The conference take place between 15th and 16th of March, at The Royal Swedish Academy of Sciences’ facilities at Lilla Frescativägen in Stockholm. And you should join us; register here!

Yesterday, a paper I co-authored with my colleagues Chandan Pal, Erik Kristiansson and Joakim Larsson on the co-occurences of resistance genes against antibiotics, biocides and metals in bacterial genomes and plasmids became published in BMC Genomics. In this paper (1) we utilize the publicly available, fully sequenced, genomes and plasmids in GenBank to investigate the co-occurence network of resistance genes, to better understand risks for co-selection for resistance against different types of compounds. In short, the findings of the paper are that:

  • ARGs are associated with BMRG-carrying bacteria and the co-selection potential of biocides and metals is specific towards certain antibiotics
  • Clinically important genera host the largest numbers of ARGs and BMRGs and those also have the highest co-selection potential
  • Bacteria isolated from human and domestic animal origins have the highest co-selection potential
  • Plasmids with co-selection potential tend to be conjugative and carry toxin-antitoxin systems
  • Mercury and QACs are potential co-selectors of ARGs on plasmids, however BMRGs are common on chromosomes and could still have indirect co-selection potential
  • 14 percent of bacteria and more than 70% of the plasmids completely lacked resistance genes

This analysis was possible thanks to the BacMet database of antibacterial biocide and metal resistance genes, published about two years ago (2). The visualization of the plasmid co-occurence network we ended up with can be seen below. Note the strong connection between the mercury resistance mer operon and the antibiotic resistance genes to the right.

On a side note, it is interesting to note that the underrepresentation of detoxification systems in marine environments we noted last year (3) still seems to hold for genomes (and particularly plasmids), supporting the genome streamlining hypothesis (4).


  1. Pal C, Bengtsson-Palme J, Kristiansson E, Larsson DGJ: Co-occurrence of resistance genes to antibiotics, biocides and metals reveals novel insights into their co-selection potential. BMC Genomics, 16, 964 (2015). doi: 10.1186/s12864-015-2153-5 [Paper link]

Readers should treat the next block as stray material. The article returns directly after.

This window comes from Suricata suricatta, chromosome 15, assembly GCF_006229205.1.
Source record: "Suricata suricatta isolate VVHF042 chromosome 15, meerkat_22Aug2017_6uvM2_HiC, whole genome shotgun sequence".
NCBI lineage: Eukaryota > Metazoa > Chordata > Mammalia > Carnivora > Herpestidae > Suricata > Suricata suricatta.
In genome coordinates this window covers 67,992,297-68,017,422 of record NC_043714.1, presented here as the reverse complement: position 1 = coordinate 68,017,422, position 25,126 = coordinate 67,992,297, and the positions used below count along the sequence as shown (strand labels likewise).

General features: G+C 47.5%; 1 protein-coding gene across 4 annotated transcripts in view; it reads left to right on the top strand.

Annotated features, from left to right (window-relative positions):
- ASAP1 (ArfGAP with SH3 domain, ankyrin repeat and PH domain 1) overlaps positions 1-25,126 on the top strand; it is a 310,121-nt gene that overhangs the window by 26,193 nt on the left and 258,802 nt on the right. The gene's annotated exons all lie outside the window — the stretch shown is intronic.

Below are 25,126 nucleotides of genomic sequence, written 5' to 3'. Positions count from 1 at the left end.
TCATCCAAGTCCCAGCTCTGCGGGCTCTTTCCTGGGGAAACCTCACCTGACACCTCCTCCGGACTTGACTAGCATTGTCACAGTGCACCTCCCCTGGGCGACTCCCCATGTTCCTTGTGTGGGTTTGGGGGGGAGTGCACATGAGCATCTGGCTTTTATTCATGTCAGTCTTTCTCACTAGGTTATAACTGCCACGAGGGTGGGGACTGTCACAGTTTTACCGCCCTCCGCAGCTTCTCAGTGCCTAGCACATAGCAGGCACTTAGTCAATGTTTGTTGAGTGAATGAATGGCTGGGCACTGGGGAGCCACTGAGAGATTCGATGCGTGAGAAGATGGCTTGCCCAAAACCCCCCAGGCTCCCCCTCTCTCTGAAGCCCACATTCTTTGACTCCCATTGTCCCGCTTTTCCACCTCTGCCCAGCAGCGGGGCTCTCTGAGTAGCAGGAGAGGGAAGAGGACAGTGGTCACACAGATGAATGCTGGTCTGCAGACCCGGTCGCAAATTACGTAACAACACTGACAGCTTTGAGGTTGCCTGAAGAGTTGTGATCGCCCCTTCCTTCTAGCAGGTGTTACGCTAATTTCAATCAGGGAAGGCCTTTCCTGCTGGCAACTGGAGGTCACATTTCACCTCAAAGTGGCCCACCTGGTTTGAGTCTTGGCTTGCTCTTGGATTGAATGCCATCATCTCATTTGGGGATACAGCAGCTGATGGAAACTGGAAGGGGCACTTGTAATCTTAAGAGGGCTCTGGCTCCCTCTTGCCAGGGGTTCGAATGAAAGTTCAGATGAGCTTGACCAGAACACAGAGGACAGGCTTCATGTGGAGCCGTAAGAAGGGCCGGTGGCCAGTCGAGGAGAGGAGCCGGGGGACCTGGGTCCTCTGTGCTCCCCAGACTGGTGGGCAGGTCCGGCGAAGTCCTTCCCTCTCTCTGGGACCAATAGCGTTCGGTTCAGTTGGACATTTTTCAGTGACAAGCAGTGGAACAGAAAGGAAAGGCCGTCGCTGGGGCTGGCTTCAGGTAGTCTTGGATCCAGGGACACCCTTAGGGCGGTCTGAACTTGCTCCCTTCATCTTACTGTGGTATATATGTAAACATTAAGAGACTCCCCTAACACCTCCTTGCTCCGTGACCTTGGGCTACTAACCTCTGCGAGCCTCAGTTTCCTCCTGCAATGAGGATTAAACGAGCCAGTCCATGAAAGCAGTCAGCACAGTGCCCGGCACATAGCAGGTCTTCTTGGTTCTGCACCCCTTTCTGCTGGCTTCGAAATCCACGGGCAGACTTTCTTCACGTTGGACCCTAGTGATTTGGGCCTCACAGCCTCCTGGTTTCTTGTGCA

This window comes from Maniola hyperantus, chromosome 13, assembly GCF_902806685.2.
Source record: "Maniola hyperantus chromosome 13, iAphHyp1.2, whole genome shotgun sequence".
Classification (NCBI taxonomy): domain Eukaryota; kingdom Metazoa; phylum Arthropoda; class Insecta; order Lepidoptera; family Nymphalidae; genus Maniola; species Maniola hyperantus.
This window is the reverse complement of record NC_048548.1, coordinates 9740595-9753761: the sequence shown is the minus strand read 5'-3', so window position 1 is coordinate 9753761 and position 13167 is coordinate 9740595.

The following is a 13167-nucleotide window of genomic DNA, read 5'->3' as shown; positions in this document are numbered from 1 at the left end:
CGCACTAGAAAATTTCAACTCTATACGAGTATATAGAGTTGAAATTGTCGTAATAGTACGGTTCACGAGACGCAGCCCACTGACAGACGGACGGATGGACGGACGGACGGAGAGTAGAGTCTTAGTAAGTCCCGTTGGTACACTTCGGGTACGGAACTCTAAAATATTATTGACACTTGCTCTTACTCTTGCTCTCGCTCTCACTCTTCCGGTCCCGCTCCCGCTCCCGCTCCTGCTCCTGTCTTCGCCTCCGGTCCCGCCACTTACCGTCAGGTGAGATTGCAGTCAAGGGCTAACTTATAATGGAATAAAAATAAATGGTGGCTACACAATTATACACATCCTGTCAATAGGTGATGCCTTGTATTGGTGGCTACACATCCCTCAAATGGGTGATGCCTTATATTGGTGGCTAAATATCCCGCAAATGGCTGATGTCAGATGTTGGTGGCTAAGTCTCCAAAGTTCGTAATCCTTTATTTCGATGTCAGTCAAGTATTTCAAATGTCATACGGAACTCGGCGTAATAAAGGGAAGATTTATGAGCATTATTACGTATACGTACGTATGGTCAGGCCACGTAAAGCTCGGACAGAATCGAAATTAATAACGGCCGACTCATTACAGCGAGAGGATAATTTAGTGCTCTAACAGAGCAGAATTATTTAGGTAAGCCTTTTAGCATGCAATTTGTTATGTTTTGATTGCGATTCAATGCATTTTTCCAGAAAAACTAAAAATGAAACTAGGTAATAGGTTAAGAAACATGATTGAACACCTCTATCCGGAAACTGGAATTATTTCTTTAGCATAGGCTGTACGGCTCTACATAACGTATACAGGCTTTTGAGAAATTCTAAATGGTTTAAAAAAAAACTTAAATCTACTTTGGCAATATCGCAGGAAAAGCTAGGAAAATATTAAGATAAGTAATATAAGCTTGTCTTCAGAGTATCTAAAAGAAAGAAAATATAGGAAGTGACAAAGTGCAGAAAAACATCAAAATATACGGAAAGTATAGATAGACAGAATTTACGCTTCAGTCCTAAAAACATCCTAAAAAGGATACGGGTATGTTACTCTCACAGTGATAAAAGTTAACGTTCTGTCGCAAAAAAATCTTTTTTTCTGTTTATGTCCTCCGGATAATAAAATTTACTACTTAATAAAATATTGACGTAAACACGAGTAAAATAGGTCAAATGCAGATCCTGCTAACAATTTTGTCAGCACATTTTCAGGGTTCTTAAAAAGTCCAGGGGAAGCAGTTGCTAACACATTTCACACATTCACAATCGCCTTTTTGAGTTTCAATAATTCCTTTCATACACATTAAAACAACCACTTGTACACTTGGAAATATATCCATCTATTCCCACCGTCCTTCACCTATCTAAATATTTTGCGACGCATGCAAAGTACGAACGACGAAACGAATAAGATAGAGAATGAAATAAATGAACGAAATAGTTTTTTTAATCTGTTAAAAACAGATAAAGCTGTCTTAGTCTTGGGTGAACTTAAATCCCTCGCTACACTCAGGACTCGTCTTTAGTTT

2. Pal C, Bengtsson-Palme J, Rensing C, Kristiansson E, Larsson DGJ: BacMet: Antibacterial Biocide and Metal Resistance Genes Database. Nucleic Acids Research, 42, D1, D737-D743 (2014). doi: 10.1093/nar/gkt1252 [Paper link]
  3. Bengtsson-Palme J, Alm Rosenblad M, Molin M, Blomberg A: Metagenomics reveals that detoxification systems are underrepresented in marine bacterial communities. BMC Genomics, 15, 749 (2014). doi: 10.1186/1471-2164-15-749 [Paper link]
  4. Giovannoni SJ, Cameron TJ, Temperton B: Implications of streamlining theory for microbial ecology. ISME Journal, 8, 1553-1565 (2014).

It seems like our paper on the recently launched database on resistance genes against antibacterial biocides and metals (BacMet) has gone online as an advance access paper in Nucleic Acids Research today. Chandan Pal – the first author of the paper, and one of my close colleagues as well as my roommate at work – has made a tremendous job taking the database from a list of genes and references, to a full-fledged browsable and searchable database with a really nice interface. I have contributed along the process, and wrote the lion’s share of the code for the BacMet-Scan tool that can be downloaded along with the database files.

BacMet is a curated source of bacterial resistance genes against antibacterial biocides and metals. All gene entries included have at least one experimentally confirmed resistance gene with references in scientific literature. However, we have also made a homology-based prediction of genes that are likely to share the same resistance function (the BacMet predicted dataset). We believe that the BacMet database will make it possible to better understand co- and cross-resistance of biocides and metals to antibiotics within bacterial genomes and in complex microbial communities from different environments.

The database can be easily accessed here: http://bacmet.biomedicine.gu.se, and use of the database in scientific work can cite the following paper, which recently appeared in Nucleic Acids Research:

Pal C, Bengtsson-Palme J, Rensing C, Kristiansson E, Larsson DGJ: BacMet: Antibacterial Biocide and Metal Resistance Genes Database. Nucleic Acids Research. Database issue, advance access. doi: 10.1093/nar/gkt1252 [Paper link]